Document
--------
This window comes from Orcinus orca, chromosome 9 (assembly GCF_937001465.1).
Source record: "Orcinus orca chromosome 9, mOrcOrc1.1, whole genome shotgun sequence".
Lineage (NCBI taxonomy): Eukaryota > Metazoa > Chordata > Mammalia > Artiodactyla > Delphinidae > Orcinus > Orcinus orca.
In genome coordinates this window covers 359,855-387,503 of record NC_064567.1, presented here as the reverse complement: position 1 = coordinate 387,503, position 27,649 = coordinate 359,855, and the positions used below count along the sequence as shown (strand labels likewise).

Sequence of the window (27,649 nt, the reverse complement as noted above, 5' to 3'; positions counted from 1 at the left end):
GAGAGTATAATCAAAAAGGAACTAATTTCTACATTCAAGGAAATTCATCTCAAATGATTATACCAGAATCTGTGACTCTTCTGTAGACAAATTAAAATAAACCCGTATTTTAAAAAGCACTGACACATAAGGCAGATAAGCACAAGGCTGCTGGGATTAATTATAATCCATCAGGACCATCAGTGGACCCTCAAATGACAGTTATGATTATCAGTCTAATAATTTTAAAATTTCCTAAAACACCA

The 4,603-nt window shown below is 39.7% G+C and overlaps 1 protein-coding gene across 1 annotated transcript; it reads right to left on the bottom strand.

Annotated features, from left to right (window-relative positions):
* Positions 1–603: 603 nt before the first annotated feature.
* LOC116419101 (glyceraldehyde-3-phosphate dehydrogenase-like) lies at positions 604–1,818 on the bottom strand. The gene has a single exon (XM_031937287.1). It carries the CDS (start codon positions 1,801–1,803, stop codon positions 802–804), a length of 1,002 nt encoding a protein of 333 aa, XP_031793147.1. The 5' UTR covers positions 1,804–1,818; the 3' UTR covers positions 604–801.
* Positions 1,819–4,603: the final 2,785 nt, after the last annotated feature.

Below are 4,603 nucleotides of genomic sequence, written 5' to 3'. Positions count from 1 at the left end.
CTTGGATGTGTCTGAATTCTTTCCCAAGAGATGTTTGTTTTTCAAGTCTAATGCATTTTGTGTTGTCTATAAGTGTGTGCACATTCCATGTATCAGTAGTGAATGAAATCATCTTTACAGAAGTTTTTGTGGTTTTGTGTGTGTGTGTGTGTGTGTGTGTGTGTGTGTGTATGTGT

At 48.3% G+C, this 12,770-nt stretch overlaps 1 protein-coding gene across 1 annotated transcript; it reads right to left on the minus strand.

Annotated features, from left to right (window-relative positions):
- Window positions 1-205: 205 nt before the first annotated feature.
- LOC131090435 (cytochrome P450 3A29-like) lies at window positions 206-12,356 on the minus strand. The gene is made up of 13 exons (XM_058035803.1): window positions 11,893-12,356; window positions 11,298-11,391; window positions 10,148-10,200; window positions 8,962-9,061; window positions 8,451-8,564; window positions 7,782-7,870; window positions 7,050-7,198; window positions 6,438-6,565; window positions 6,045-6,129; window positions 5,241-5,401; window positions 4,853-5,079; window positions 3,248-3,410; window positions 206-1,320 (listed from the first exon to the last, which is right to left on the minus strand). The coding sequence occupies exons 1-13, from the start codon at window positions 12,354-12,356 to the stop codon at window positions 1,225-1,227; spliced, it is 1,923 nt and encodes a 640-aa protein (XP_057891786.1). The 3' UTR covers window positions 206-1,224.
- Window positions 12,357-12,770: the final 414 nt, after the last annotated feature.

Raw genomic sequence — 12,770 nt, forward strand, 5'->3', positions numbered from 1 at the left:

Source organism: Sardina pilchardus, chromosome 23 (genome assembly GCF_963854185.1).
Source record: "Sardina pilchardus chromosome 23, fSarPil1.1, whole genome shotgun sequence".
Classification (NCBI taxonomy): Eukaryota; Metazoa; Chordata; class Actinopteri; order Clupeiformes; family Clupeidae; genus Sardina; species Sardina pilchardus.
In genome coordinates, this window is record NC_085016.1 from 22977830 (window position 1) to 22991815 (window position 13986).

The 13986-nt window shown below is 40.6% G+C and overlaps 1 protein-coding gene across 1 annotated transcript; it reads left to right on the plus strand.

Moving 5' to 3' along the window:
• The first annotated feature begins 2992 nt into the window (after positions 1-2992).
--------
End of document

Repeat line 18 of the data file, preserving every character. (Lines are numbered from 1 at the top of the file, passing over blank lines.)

- Window positions 12,357-12,770: the final 414 nt, after the last annotated feature.